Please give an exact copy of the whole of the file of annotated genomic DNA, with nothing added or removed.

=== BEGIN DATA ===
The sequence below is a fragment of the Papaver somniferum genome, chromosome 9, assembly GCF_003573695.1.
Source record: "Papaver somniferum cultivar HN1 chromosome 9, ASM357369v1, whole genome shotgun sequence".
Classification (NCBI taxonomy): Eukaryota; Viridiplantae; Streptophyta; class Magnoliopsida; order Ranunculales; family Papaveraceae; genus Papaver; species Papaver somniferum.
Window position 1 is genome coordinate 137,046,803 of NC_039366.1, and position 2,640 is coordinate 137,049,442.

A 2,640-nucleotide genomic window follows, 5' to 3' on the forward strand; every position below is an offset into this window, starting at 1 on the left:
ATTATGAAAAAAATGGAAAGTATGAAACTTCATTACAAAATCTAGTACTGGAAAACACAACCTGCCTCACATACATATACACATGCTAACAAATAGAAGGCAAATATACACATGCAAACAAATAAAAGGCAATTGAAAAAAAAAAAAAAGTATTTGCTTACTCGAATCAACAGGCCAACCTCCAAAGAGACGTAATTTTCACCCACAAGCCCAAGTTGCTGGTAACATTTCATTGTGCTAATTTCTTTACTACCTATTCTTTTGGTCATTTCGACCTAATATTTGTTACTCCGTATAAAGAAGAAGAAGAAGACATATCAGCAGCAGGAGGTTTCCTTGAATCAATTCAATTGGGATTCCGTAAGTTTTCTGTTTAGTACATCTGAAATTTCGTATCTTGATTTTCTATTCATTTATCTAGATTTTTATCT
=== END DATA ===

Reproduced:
The sequence below is a fragment of the Papaver somniferum genome, chromosome 9, assembly GCF_003573695.1.
Source record: "Papaver somniferum cultivar HN1 chromosome 9, ASM357369v1, whole genome shotgun sequence".
Classification (NCBI taxonomy): Eukaryota; Viridiplantae; Streptophyta; class Magnoliopsida; order Ranunculales; family Papaveraceae; genus Papaver; species Papaver somniferum.
Window position 1 is genome coordinate 137,046,803 of NC_039366.1, and position 2,640 is coordinate 137,049,442.

A 2,640-nucleotide genomic window follows, 5' to 3' on the forward strand; every position below is an offset into this window, starting at 1 on the left:
ATTATGAAAAAAATGGAAAGTATGAAACTTCATTACAAAATCTAGTACTGGAAAACACAACCTGCCTCACATACATATACACATGCTAACAAATAGAAGGCAAATATACACATGCAAACAAATAAAAGGCAATTGAAAAAAAAAAAAAAGTATTTGCTTACTCGAATCAACAGGCCAACCTCCAAAGAGACGTAATTTTCACCCACAAGCCCAAGTTGCTGGTAACATTTCATTGTGCTAATTTCTTTACTACCTATTCTTTTGGTCATTTCGACCTAATATTTGTTACTCCGTATAAAGAAGAAGAAGAAGACATATCAGCAGCAGGAGGTTTCCTTGAATCAATTCAATTGGGATTCCGTAAGTTTTCTGTTTAGTACATCTGAAATTTCGTATCTTGATTTTCTATTCATTTATCTAGATTTTTATCT